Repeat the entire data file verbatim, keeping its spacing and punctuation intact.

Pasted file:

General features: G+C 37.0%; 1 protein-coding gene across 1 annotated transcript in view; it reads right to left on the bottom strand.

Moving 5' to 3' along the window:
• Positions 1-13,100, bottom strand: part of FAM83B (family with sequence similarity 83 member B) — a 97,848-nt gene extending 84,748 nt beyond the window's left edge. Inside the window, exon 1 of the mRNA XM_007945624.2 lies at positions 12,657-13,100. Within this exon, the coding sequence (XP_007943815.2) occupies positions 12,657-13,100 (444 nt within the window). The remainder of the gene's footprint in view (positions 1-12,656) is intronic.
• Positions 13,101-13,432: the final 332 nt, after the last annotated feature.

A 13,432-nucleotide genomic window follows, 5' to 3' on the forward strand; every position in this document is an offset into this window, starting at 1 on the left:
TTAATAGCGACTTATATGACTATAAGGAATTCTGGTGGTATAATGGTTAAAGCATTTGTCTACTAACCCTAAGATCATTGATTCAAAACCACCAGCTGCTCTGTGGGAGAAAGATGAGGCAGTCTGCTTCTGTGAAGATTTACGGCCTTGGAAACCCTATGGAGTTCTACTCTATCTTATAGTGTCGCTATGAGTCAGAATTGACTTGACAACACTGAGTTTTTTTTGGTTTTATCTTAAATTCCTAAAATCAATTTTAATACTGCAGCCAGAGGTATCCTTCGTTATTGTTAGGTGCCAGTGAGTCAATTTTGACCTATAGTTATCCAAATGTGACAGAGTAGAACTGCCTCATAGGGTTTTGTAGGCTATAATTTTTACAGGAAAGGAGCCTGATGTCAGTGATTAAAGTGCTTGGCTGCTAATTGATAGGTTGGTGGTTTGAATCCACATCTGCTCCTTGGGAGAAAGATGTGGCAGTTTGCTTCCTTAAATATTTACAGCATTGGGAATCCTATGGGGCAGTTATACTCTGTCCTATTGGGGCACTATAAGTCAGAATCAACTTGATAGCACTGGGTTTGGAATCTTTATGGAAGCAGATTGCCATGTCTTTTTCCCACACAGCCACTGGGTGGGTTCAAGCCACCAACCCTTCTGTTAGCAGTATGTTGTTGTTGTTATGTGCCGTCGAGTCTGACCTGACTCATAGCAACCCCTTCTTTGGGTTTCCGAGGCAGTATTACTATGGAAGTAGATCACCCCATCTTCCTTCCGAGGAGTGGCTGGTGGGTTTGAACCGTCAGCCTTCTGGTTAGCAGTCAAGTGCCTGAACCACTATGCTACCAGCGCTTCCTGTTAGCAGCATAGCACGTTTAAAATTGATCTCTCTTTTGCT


General features: G+C 37.0%; 1 protein-coding gene across 1 annotated transcript in view; it reads right to left on the bottom strand.

Moving 5' to 3' along the window:
• Positions 1-13,100, bottom strand: part of FAM83B (family with sequence similarity 83 member B) — a 97,848-nt gene extending 84,748 nt beyond the window's left edge. Inside the window, exon 1 of the mRNA XM_007945624.2 lies at positions 12,657-13,100. Within this exon, the coding sequence (XP_007943815.2) occupies positions 12,657-13,100 (444 nt within the window). The remainder of the gene's footprint in view (positions 1-12,656) is intronic.
• Positions 13,101-13,432: the final 332 nt, after the last annotated feature.

A 13,432-nucleotide genomic window follows, 5' to 3' on the forward strand; every position in this document is an offset into this window, starting at 1 on the left:
TTAATAGCGACTTATATGACTATAAGGAATTCTGGTGGTATAATGGTTAAAGCATTTGTCTACTAACCCTAAGATCATTGATTCAAAACCACCAGCTGCTCTGTGGGAGAAAGATGAGGCAGTCTGCTTCTGTGAAGATTTACGGCCTTGGAAACCCTATGGAGTTCTACTCTATCTTATAGTGTCGCTATGAGTCAGAATTGACTTGACAACACTGAGTTTTTTTTGGTTTTATCTTAAATTCCTAAAATCAATTTTAATACTGCAGCCAGAGGTATCCTTCGTTATTGTTAGGTGCCAGTGAGTCAATTTTGACCTATAGTTATCCAAATGTGACAGAGTAGAACTGCCTCATAGGGTTTTGTAGGCTATAATTTTTACAGGAAAGGAGCCTGATGTCAGTGATTAAAGTGCTTGGCTGCTAATTGATAGGTTGGTGGTTTGAATCCACATCTGCTCCTTGGGAGAAAGATGTGGCAGTTTGCTTCCTTAAATATTTACAGCATTGGGAATCCTATGGGGCAGTTATACTCTGTCCTATTGGGGCACTATAAGTCAGAATCAACTTGATAGCACTGGGTTTGGAATCTTTATGGAAGCAGATTGCCATGTCTTTTTCCCACACAGCCACTGGGTGGGTTCAAGCCACCAACCCTTCTGTTAGCAGTATGTTGTTGTTGTTATGTGCCGTCGAGTCTGACCTGACTCATAGCAACCCCTTCTTTGGGTTTCCGAGGCAGTATTACTATGGAAGTAGATCACCCCATCTTCCTTCCGAGGAGTGGCTGGTGGGTTTGAACCGTCAGCCTTCTGGTTAGCAGTCAAGTGCCTGAACCACTATGCTACCAGCGCTTCCTGTTAGCAGCATAGCACGTTTAAAATTGATCTCTCTTTTGCT